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This question already has an answer here:

edit : I have added the relevant EXIF data, Still exploring how to add the EXIF data inline with the photos, please excuse english is not my first language

I am a newbie photographer with Nikon D3300 and the kit lens + 35mm 1.8. Previously I used to have a Sony Nex 5r with 16-50 lens. I "Upgraded" to a D3300 because I wanted cheaper lens, more accessories but also more detail that I thought will come with the increased resolution.

Unfortunately most of my pictures, especially flower pictures lack detail. I am not talking about "Macro" level detail. But textures which were visible previously on the nex5r are no longer visible with the Nikon.

I have already tried the following:

  1. Tried stopping down.
  2. Used both kit lens and 35 mm.
  3. Tried fill in flash.
  4. Tried under/over exposing.
  5. Tried changing White balance / Picture control.
  6. Tried manual focus.

It seems like either the lens or the sensor are just not resolving enough detail.

I generally shoot in single point Auto Focus mode using the centre point and placing it on my target. Picture control is set to " Standard" with saturation "+1" and Sharpness "+3" Several members have commented that the first photo is Out of focus. Well the target focus was the white flower, and I took several samples to rule out camera blur. Also Even when taken using manual focus and using In camera Viewfinder focus Indicator, correct focus was indicated by the camera but still the flower does not appear to be in sharp focus in any of the pics. As I generally use the viewfinder, I may infer that phase detection AF is not as precise as contrast base detection often used by competing non mirror cameras.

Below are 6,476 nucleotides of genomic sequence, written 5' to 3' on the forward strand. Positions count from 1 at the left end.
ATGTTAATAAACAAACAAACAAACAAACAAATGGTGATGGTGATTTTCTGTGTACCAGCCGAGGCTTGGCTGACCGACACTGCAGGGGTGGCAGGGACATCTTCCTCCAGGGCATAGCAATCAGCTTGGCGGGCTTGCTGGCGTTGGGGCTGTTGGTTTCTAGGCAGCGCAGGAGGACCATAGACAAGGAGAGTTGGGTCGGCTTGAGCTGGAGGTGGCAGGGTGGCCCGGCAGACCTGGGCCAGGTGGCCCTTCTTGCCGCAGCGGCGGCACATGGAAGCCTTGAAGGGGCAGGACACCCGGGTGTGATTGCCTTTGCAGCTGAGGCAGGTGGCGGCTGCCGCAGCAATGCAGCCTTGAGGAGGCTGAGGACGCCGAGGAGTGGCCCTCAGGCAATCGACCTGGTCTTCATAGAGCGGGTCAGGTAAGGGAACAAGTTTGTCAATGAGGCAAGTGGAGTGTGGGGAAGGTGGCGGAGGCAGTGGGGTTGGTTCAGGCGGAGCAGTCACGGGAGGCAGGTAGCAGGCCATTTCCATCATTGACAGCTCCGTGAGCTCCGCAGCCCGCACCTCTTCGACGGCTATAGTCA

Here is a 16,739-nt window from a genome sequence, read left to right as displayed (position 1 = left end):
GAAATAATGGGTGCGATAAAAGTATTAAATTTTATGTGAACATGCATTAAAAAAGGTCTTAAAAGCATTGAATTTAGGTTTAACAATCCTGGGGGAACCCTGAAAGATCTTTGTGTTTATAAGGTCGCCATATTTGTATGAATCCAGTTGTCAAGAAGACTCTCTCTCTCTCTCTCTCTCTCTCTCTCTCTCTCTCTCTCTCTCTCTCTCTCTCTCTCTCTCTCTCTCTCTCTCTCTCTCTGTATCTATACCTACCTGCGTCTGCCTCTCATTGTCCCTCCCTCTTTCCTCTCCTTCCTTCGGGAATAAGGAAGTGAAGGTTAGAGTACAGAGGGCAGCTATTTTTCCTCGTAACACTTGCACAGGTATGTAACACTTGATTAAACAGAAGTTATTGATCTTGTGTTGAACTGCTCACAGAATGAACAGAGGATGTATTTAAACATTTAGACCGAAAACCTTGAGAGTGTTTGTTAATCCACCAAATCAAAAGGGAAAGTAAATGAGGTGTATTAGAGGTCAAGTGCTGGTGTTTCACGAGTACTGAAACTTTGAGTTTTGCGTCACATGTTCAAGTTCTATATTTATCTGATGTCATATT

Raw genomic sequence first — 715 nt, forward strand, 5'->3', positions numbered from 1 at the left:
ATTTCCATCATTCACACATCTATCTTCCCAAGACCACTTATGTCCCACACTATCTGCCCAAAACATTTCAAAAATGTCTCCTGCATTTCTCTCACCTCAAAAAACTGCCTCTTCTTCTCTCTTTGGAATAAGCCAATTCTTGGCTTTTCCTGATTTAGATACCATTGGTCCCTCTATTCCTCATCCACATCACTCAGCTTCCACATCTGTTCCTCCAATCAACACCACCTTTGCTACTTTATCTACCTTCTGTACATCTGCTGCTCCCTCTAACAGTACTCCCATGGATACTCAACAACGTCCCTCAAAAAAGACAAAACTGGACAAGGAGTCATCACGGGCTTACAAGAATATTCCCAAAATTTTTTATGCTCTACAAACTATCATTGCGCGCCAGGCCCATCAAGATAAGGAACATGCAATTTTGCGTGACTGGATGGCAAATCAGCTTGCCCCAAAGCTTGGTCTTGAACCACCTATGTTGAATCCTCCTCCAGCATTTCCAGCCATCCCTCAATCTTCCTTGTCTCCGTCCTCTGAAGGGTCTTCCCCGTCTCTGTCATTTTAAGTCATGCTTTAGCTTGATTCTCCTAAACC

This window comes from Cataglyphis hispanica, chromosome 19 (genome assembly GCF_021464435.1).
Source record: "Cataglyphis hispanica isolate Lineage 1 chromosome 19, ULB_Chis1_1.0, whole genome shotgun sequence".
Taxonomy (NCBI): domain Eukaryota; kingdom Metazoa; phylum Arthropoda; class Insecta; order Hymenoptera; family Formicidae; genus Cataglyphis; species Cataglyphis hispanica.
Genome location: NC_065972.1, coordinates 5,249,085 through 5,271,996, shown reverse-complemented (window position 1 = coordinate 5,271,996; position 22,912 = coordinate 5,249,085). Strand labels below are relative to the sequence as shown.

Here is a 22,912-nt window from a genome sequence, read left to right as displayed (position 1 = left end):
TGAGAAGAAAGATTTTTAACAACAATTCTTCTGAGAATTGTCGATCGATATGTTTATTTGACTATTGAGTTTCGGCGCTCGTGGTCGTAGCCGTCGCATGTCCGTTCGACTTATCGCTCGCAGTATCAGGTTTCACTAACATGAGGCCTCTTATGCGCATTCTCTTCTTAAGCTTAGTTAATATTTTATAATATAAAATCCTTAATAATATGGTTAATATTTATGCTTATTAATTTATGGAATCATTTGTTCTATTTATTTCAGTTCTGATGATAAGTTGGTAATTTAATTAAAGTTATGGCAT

Examples:

1st pic : d3300 +18-55 kt lens at 46 mm,Av priority, f/5, 1/125, ISO 100, Centre weighted

2nd pic : d3300 + 18 - 55 kt lens at 52 mm,Manual exp , f/5.6, 1/250 , ISo 100 Centre weighted

3rd pic : d3300 + 35 1.8 G DX , Manual Exp , f/5, 1/400 , ISO 100 , Centre weighted

4th pic : d3300 + 35 mm 1.8 dx, Av priority, f/5.6, 1/160 , ISO 100, Centre weighted

White flower Sunflower 1 Sunflower 2 Sunflower 3

I know it may be just paranoia , but if it is a lens or a misfocus issue then I must contact Nikon. Please advise.

While It might be true, That the photos may be post processed to look better, Is there some setting I can change to get a decent Jpeg output from the camera itself? To put it bluntly I would like a jpeg as thrown out by mirrorless cameras from Sony?

also I have tried showing the focus point in the first photo (the blurred one) by using a screen shot from the view nx2 software from Nikon:

showing the focus point 1